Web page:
Veach remains optimistic a deal will get reached but still holds his cards close to his vest.
“I don’t think until you get a deal done, I don’t know in this league if you’re ever confident with anything,” he said.
Jones is entering the final year of an $80 million, four-year deal signed in 2020. He has a cap number of $28.29 million in 2023 including a $19.5 million base salary. The NFLPA public salary cap report currently shows the Chiefs with just more than $4.8 million in cap space, which counts only the top 51 contracts and doesn’t include this year’s draft class. A new deal with Jones would provide the team with ample cap relief.
The last time the Chiefs and Jones agreed to a new contract, the deal was signed on July 15, and Veach wouldn’t be surprised by a similar time frame.
“We’ll spend time and obviously we have a great relationship with Chris and his staff,” Veach said. “We’ll get to work and see what we can do. Those things usually take a little bit of time here. We have a little bit of a runway now until the start of training camp to hopefully get something done.”
McKinnon Returning, Clyde Still in KC
Veach played the role of beat reporter during his Zoom conversation on Monday, delivering the clearest indication yet that veteran running back Jerick McKinnon will likely return for his third season with the club.
“Obviously we have a long standing relationship with with Jerrick and we had communication so I wouldn’t be surprised if something got done with him soon,” Veach said. McKinnon was reported in Kansas City on Monday with a deal expected on the horizon.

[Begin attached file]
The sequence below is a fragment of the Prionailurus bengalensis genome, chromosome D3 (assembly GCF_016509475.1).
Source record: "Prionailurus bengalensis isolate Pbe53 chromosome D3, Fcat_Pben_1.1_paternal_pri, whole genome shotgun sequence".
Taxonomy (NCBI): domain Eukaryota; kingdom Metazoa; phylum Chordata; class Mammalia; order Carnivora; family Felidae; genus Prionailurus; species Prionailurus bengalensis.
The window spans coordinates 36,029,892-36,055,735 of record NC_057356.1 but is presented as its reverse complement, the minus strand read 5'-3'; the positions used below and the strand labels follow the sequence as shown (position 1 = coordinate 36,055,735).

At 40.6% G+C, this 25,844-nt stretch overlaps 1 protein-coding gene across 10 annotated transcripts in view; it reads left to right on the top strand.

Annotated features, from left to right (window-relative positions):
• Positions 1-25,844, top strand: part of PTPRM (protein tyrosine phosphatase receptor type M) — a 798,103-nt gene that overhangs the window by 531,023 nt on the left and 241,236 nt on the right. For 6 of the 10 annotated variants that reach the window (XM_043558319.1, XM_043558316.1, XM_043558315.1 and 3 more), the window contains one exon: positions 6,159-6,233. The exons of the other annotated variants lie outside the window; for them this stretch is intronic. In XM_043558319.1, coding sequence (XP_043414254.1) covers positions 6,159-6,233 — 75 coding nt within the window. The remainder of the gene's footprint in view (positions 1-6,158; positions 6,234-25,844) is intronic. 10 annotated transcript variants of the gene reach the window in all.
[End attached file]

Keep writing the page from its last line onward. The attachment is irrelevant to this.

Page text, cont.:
McKinnon had a comeback season in 2022 for the Chiefs with 803 yards from scrimmage. That’s the second-best total of his career behind the 991 yards he gained in 2017 with Minnesota. He also posted career highs in the passing game with 56 catches for 512 yards and nine touchdowns.
While the Chiefs didn’t select a running back in this year’s draft, they have agreed to a undrafted free agent deal with Tulsa’s Deneric Prince. The 5-foot-11, 216-pound Prince rushed for 729 yards last season while averaging 5.8 yards per carry. He boosted his stock with a strong performance at the NFL Combine that included running 4.41-seconds in the 40-yard dash.
The Chiefs also have a deadline Tuesday to exercise the 2024 option on the contract of Clyde Edwards-Helaire. That decision doesn’t impact that Edwards-Helaire remains a part of the team’s backfield complement as well.
“Clyde was one of the first guys that I saw in the building today,” Veach said. “We believe in that room, it’s a good room, and certainly Prince is going to come in here and compete for playing time and possibly a roster spot there.”
Future Camp Battle: Right Tackle
The conclusion of the draft signaled a clear end to one potential position battle for the Chiefs while lighting a flame underneath another.
While third-round offensive tackle Wanya Morris is a candidate for the starting right tackle role, thus far there is no serious competition for free-agent tackle Jawaan Taylor as the starting left tackle.
“I’m sure it’s safe to say that as we sit here today, Taylor will be able to go out there and run left tackle with the ones,” Veach said with the start of organized team activities (OTA) just two weeks away. ” “And then I think we’ll have good competition between (Lucas) Niang, just brought Wanya in here and then (Darian) Kinnard I think has some flexibility too.”
The 24-year-old Niang expects to start OTAs as the No. 1 right tackle. He started nine games in 2021 before a patella tendon injury ended his season. Niang saw limited action last season in seven games. Kinnard, a 2022 fifth-round selection, also could get a look although some in the organization believe he’s better suited at guard. While Morris has college experience at both left and right tackle, he most recently started at right tackle for Oklahoma last season and hasn’t started a game at left tackle since his 2020 campaign with Tennessee.